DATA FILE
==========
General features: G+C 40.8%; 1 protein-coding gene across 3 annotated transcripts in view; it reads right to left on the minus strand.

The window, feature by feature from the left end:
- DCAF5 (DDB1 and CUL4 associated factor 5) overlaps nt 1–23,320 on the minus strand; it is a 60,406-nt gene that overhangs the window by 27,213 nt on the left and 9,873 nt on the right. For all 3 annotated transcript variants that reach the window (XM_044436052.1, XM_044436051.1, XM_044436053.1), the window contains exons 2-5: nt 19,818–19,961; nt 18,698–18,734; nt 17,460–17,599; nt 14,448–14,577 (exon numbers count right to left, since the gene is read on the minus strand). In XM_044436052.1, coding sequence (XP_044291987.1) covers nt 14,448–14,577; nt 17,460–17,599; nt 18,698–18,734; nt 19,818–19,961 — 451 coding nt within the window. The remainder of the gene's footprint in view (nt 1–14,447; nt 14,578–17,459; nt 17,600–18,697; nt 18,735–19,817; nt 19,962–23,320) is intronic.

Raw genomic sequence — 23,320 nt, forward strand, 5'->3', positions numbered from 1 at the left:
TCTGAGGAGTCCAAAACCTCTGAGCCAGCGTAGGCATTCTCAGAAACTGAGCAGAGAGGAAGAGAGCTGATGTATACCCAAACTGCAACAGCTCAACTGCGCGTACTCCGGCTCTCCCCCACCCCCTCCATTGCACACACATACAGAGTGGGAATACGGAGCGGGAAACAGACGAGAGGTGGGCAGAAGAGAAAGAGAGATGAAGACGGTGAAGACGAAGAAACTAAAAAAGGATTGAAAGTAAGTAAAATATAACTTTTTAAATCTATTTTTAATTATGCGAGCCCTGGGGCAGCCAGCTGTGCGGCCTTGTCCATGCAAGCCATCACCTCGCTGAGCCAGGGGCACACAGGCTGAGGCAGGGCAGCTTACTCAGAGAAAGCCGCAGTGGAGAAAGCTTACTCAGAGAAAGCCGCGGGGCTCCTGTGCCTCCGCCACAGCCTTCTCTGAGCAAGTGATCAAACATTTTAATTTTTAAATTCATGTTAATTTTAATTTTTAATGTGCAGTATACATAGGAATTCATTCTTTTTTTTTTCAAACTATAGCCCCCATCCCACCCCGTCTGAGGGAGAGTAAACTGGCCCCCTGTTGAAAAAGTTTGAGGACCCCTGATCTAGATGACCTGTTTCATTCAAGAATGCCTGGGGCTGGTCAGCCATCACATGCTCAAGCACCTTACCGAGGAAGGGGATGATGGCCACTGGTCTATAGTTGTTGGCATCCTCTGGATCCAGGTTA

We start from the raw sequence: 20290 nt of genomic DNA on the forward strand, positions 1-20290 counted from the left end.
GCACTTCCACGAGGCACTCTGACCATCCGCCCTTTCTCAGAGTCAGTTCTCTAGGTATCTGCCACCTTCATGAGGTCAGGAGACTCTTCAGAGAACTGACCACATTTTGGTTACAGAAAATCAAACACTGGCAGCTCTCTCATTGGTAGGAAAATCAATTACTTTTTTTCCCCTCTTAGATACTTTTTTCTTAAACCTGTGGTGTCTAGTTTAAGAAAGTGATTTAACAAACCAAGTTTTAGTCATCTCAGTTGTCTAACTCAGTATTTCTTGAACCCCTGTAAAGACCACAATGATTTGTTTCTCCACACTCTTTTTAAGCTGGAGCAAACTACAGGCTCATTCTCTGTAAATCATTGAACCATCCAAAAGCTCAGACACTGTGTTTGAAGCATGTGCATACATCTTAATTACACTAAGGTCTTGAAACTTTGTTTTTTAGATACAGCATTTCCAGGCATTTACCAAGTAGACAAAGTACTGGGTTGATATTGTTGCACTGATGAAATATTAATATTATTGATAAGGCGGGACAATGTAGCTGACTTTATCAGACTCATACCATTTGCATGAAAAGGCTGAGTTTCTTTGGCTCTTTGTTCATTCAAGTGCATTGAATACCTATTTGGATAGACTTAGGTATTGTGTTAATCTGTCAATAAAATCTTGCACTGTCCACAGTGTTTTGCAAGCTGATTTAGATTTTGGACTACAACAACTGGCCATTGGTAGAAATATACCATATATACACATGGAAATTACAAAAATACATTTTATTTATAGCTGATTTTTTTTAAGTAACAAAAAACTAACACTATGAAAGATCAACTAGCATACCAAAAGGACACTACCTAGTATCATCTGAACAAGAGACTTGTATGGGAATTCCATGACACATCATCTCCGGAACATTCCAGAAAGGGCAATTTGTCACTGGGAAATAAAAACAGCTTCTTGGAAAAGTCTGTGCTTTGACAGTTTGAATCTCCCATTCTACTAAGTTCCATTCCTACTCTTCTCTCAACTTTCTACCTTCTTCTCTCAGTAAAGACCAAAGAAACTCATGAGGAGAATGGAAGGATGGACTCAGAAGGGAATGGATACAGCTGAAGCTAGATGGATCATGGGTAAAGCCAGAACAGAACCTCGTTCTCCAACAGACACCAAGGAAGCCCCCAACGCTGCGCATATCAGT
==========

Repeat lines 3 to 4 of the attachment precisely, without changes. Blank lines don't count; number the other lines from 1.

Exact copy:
- DCAF5 (DDB1 and CUL4 associated factor 5) overlaps nt 1–23,320 on the minus strand; it is a 60,406-nt gene that overhangs the window by 27,213 nt on the left and 9,873 nt on the right. For all 3 annotated transcript variants that reach the window (XM_044436052.1, XM_044436051.1, XM_044436053.1), the window contains exons 2-5: nt 19,818–19,961; nt 18,698–18,734; nt 17,460–17,599; nt 14,448–14,577 (exon numbers count right to left, since the gene is read on the minus strand). In XM_044436052.1, coding sequence (XP_044291987.1) covers nt 14,448–14,577; nt 17,460–17,599; nt 18,698–18,734; nt 19,818–19,961 — 451 coding nt within the window. The remainder of the gene's footprint in view (nt 1–14,447; nt 14,578–17,459; nt 17,600–18,697; nt 18,735–19,817; nt 19,962–23,320) is intronic.

Raw genomic sequence — 23,320 nt, forward strand, 5'->3', positions numbered from 1 at the left: